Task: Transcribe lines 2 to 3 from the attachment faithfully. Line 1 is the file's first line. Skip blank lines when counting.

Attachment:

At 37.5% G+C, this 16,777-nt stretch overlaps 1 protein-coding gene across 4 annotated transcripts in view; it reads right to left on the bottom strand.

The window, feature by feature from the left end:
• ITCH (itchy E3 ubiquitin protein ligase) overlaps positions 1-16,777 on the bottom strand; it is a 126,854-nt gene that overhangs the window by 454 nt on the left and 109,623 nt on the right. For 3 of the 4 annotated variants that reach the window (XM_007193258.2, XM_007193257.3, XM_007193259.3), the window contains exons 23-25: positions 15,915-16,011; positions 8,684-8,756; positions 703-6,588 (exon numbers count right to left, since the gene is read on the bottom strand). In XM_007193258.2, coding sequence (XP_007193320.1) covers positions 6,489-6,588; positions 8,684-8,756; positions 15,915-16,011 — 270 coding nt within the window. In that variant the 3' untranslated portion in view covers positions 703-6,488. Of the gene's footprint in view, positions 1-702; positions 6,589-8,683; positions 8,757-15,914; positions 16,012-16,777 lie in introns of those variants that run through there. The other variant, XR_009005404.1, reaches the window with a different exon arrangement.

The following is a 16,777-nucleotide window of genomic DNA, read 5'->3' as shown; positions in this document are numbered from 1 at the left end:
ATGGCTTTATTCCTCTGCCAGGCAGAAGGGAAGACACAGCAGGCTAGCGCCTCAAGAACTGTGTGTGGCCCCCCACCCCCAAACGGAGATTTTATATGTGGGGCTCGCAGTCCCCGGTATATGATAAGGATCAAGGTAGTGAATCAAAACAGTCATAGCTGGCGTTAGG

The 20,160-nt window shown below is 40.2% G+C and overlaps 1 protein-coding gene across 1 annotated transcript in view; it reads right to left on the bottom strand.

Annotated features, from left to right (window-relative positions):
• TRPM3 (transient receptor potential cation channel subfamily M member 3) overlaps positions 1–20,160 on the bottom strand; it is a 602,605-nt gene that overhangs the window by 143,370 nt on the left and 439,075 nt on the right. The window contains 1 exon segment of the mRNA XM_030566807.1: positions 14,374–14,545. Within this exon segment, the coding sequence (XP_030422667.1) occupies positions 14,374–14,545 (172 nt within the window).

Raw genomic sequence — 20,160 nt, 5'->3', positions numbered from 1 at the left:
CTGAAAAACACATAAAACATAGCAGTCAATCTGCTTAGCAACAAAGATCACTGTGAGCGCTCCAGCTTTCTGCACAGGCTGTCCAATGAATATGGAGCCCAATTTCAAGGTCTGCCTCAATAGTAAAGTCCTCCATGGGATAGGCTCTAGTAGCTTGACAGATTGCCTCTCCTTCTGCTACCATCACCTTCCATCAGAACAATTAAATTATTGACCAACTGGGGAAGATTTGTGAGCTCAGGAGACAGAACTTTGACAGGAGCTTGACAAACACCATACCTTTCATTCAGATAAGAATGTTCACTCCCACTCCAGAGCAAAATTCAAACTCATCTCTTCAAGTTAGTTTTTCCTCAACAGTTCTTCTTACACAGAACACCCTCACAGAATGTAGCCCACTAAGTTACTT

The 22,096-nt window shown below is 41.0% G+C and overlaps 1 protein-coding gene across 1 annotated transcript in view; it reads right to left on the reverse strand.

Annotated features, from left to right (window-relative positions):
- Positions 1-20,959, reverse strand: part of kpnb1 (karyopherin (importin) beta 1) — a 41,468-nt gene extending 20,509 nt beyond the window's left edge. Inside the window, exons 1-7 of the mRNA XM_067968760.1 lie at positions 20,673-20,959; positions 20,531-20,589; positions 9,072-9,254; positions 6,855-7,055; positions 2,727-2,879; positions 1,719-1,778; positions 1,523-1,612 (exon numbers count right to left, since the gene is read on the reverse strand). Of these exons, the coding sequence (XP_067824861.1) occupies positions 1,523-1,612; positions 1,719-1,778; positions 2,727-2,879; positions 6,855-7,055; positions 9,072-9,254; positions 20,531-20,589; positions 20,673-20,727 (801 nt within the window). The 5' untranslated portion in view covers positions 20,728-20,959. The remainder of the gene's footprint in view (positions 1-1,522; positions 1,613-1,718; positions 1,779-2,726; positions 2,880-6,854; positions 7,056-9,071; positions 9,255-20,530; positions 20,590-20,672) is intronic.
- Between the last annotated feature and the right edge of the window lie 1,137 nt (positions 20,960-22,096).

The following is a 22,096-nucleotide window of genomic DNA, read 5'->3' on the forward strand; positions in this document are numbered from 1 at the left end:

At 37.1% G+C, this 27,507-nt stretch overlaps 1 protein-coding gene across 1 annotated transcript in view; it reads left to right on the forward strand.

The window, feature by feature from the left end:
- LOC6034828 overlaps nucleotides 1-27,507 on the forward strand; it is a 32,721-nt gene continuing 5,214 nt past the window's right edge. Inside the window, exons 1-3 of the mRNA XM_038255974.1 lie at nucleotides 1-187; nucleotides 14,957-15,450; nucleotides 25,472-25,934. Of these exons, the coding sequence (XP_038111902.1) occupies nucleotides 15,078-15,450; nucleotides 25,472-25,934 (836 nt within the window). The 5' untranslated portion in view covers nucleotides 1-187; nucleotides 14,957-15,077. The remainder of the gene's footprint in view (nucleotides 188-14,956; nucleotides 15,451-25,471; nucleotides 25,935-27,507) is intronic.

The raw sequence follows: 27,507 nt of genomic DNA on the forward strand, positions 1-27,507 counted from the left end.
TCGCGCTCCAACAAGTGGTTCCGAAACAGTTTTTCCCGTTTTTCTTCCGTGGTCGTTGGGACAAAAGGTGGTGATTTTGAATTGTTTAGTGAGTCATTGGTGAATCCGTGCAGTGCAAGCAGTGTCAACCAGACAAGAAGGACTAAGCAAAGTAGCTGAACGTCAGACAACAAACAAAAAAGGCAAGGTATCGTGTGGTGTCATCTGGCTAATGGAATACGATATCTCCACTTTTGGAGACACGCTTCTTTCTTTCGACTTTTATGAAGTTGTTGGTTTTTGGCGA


The window, feature by feature from the left end:
• ITCH (itchy E3 ubiquitin protein ligase) overlaps positions 1-16,777 on the bottom strand; it is a 126,854-nt gene that overhangs the window by 454 nt on the left and 109,623 nt on the right. For 3 of the 4 annotated variants that reach the window (XM_007193258.2, XM_007193257.3, XM_007193259.3), the window contains exons 23-25: positions 15,915-16,011; positions 8,684-8,756; positions 703-6,588 (exon numbers count right to left, since the gene is read on the bottom strand). In XM_007193258.2, coding sequence (XP_007193320.1) covers positions 6,489-6,588; positions 8,684-8,756; positions 15,915-16,011 — 270 coding nt within the window. In that variant the 3' untranslated portion in view covers positions 703-6,488. Of the gene's footprint in view, positions 1-702; positions 6,589-8,683; positions 8,757-15,914; positions 16,012-16,777 lie in introns of those variants that run through there. The other variant, XR_009005404.1, reaches the window with a different exon arrangement.